I think there's only two reasons to fear riding a particular bike. Either you don't trust the bike or you don't trust yourself.

It sounds like you don't have a clear idea how the bike handles so you don't trust the bike. You probably just need time on the bike to become familiar with it.

If you are happy that you have the ability to ride the bike then you just need to trust in yourself that you will take it easy while you are learning the bike, then there's nothing to fear.


More seat time. You need to see that you really do know what you're doing. Take it slow, practice straight line braking and enjoy yourself
 
  #5  
Old 02-05-2013, 01:05 PM
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The different riding position feels foreign to you. As you get more time on the bike, it will feel more natural.
 
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Old 02-05-2013, 01:38 PM
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Sounds to me like an ERC would be a great class for you to get into. It is a one day course that you ride on your own bike. You will re-enforce good habits and learn some of the bike's capabilities in a controlled environment.
 
  #7  
Old 02-05-2013, 07:09 PM
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Sports bikes can be very intimidating.
It's a whole different geometry from a cruiser.
The balance and CG is completely different.

If you aren't completely comfortable yet, give it some miles.
Don't push yourself too hard.
For one your attention is fractured by your misgivings.
So just take her out and let yourself be gradually seduced.

You might try practicing parking lot manuvers.
If you can master slow-speed, the high speed is easy!

Cut some old tennis ***** in half or beer-cans, whatever to make lane-markers.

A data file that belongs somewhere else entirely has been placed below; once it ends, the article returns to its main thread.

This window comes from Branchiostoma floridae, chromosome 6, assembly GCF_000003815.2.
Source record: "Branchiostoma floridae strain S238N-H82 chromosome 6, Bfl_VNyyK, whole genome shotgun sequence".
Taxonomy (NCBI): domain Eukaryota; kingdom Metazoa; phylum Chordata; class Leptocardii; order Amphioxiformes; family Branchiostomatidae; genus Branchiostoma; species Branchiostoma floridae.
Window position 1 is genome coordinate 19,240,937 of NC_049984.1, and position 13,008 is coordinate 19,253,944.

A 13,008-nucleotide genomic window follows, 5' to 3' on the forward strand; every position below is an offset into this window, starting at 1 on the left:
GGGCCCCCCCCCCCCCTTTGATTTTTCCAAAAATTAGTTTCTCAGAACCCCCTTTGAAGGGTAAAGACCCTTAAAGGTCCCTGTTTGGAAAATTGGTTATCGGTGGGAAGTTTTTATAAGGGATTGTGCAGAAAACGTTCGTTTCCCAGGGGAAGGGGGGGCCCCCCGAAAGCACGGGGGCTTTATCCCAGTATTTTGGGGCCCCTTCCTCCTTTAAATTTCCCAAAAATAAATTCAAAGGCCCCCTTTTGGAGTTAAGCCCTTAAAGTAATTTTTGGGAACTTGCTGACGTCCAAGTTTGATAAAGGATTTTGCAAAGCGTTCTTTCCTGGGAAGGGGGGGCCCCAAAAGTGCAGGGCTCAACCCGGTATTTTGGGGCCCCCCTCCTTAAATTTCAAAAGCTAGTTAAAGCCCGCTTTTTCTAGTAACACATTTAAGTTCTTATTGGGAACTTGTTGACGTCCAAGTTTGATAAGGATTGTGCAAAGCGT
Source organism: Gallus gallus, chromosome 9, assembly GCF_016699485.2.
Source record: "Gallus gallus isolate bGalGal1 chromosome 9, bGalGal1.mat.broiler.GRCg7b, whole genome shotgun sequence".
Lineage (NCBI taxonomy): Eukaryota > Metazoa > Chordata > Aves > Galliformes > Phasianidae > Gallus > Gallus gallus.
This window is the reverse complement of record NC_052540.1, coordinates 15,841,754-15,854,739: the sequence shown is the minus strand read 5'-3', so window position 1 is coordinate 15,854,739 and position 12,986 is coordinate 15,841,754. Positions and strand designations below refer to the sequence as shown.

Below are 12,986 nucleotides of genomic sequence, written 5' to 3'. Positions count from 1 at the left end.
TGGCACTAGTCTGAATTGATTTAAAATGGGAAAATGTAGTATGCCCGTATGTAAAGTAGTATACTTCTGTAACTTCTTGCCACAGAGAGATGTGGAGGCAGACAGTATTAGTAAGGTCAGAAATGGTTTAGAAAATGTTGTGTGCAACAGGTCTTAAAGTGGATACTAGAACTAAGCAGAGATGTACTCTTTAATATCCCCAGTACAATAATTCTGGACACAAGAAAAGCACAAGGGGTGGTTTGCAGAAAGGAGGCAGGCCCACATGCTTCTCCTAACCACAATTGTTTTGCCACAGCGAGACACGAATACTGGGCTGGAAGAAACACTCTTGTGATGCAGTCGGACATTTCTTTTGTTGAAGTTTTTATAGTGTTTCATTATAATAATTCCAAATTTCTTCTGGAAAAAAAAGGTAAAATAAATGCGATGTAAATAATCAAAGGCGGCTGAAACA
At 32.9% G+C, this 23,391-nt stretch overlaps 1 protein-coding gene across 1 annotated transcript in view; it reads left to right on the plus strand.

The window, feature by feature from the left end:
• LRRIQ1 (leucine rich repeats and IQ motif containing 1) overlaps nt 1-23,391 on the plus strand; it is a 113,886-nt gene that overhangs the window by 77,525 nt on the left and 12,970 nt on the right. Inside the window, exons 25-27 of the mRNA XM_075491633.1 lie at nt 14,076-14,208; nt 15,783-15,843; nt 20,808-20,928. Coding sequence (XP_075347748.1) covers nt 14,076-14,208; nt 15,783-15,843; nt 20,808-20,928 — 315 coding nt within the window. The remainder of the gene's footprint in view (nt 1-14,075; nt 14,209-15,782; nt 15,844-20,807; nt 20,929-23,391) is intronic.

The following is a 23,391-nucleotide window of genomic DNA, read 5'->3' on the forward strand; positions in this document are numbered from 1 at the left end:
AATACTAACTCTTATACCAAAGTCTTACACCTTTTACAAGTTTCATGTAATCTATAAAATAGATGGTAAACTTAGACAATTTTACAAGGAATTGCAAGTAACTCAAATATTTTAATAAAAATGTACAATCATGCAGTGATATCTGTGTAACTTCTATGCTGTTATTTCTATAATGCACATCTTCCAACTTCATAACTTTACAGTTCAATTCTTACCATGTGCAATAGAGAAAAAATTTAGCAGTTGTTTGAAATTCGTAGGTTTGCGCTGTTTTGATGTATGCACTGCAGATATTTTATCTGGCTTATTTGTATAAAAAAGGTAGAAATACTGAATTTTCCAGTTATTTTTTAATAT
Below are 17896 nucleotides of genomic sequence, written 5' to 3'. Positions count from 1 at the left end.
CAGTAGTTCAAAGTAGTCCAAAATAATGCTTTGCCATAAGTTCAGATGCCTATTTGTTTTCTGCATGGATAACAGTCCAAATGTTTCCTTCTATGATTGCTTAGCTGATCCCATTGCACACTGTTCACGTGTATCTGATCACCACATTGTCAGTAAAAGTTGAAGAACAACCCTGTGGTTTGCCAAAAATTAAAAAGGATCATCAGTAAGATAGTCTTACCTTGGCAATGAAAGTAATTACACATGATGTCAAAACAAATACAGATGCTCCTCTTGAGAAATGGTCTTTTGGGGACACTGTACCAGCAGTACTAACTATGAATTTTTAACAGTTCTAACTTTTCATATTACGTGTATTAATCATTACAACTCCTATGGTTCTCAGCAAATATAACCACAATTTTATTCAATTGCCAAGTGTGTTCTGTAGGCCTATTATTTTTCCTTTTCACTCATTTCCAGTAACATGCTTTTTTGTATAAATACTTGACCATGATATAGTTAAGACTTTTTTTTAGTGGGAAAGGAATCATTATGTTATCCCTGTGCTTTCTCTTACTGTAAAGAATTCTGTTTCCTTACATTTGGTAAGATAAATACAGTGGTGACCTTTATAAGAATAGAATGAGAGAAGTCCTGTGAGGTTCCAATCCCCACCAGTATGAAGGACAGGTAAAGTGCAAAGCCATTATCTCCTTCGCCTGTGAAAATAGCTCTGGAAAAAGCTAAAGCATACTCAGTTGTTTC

Or just use parking-lot stripes. Just be sure to avoid storm-drains and slick-spots.

The idea is try out doing figure-8's, roundy-rounds and U-turns,
where there's nothing to run into. Strive to get tighter and tighter.
At extremely slow speeds, throttle control/braking is everything.

Another really good trial is setup a marker, ride towards it at a fixed speed
(30mph is good). As you pass the marker, immediately brake.
Try to stop as quick as you can. Set down a second marker at that point.

Circle back around to the first marker, get back up to your chosen speed.
As you pass it, try to beat the previous distance.
Pay attention to how much force you are using.
Gradually increase that force, if you start to lock up, ease off.
You start stopping shorter and shorter and safely approach the bikes limits.

With time and practice, you will start to impress these skills.
Into muscle memory and confidence.
 
  #8  
Old 02-06-2013, 03:00 AM
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Good tips from everybody! Today I set up a "practice run" on my street... its dead end with just my house. Practiced hard breaking and figure 8s... after doing that for awhile I just seemed to relax a bit. Im gonna commit myself to practice. I remember when I first got my cruiser I lived on a sand road. The VERY first time I road anything else than MSF 250s was on sand. I sucked it up and did it...and didn't fall! I just need to man up and realize the fear is rational, normal, and i just have to fight it.
 
  #9  
Old 02-06-2013, 04:00 AM
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Hatter, that sounds kinda like an ERC.
 
  #10  
Old 02-06-2013, 11:29 AM
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I called my riding couch (who eventually turned out to be my insurance agent) and he is gonna throw me in an empty slot in a class, ARC... pretty much basic skills class but with your own bike for free!